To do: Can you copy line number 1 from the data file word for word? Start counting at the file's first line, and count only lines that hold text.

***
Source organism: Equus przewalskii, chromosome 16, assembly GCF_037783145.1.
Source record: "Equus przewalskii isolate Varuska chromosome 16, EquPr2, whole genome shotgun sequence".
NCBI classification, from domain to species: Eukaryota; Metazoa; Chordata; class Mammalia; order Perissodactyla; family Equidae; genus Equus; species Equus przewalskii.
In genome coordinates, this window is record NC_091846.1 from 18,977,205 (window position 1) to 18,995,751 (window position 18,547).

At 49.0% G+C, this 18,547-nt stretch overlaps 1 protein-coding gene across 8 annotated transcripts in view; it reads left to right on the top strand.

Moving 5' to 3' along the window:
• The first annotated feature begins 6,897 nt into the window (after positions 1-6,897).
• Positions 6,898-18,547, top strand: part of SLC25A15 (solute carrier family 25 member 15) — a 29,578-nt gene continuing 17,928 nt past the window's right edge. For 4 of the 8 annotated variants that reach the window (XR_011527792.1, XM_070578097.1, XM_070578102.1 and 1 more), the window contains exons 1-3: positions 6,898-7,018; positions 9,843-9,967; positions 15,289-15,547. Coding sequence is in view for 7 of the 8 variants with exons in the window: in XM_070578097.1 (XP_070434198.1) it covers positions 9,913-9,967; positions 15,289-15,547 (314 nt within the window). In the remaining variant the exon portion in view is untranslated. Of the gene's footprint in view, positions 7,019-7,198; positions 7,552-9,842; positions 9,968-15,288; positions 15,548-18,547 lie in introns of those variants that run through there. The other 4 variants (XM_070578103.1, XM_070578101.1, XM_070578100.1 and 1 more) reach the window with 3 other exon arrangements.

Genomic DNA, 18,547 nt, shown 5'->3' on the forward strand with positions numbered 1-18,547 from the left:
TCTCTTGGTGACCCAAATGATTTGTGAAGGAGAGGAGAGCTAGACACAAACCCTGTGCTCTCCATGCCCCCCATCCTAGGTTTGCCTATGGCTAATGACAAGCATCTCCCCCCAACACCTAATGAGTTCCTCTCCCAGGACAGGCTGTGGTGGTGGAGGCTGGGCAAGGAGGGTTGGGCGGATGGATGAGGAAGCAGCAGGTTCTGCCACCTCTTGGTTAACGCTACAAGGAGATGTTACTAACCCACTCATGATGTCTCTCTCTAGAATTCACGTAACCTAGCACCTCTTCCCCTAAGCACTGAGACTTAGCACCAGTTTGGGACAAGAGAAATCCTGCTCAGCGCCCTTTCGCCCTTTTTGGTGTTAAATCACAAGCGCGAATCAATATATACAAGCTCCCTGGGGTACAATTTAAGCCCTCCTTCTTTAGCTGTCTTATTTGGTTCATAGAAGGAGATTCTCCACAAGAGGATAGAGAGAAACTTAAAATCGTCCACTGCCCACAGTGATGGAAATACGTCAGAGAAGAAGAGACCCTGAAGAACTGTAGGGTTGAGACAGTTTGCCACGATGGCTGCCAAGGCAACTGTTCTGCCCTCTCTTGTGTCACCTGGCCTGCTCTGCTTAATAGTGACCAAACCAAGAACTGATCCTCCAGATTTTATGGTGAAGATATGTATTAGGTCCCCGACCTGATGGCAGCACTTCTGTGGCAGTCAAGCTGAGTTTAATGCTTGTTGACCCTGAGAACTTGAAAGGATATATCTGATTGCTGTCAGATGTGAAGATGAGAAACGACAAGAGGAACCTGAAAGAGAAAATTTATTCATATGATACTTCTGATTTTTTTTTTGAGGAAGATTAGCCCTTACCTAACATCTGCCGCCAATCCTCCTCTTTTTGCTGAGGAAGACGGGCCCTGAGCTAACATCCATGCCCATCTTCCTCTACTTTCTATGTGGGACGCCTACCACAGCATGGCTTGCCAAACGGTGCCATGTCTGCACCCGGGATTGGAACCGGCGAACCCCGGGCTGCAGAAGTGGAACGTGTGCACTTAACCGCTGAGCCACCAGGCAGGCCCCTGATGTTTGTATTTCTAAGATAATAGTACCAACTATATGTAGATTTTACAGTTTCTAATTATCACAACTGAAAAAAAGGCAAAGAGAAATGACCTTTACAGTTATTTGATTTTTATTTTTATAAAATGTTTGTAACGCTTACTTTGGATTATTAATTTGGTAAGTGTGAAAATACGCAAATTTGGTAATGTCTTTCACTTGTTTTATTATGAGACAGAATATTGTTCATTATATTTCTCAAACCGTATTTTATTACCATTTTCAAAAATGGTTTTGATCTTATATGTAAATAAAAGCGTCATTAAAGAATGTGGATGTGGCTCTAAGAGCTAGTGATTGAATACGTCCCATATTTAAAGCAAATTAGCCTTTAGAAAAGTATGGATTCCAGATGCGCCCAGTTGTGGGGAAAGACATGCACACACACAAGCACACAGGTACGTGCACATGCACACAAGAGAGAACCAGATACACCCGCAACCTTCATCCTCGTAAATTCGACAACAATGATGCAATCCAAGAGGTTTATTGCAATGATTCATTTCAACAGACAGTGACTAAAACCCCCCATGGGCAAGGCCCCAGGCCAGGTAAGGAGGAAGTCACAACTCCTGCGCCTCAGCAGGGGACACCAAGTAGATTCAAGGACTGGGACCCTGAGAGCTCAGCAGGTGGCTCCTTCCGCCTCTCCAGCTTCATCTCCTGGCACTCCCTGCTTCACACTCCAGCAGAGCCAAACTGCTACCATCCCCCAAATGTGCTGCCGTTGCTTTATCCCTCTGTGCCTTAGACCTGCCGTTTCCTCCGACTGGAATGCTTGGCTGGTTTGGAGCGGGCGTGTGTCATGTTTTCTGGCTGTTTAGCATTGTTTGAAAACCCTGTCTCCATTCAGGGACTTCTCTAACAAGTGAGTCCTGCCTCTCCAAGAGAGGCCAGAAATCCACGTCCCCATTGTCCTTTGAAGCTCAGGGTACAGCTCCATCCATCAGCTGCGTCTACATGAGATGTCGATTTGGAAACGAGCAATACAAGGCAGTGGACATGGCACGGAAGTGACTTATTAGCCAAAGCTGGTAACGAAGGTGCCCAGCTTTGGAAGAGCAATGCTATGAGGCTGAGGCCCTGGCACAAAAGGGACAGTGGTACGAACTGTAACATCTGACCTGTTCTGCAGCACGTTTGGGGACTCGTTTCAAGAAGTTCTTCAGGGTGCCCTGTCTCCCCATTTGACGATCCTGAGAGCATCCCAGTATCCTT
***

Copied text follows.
Source organism: Equus przewalskii, chromosome 16, assembly GCF_037783145.1.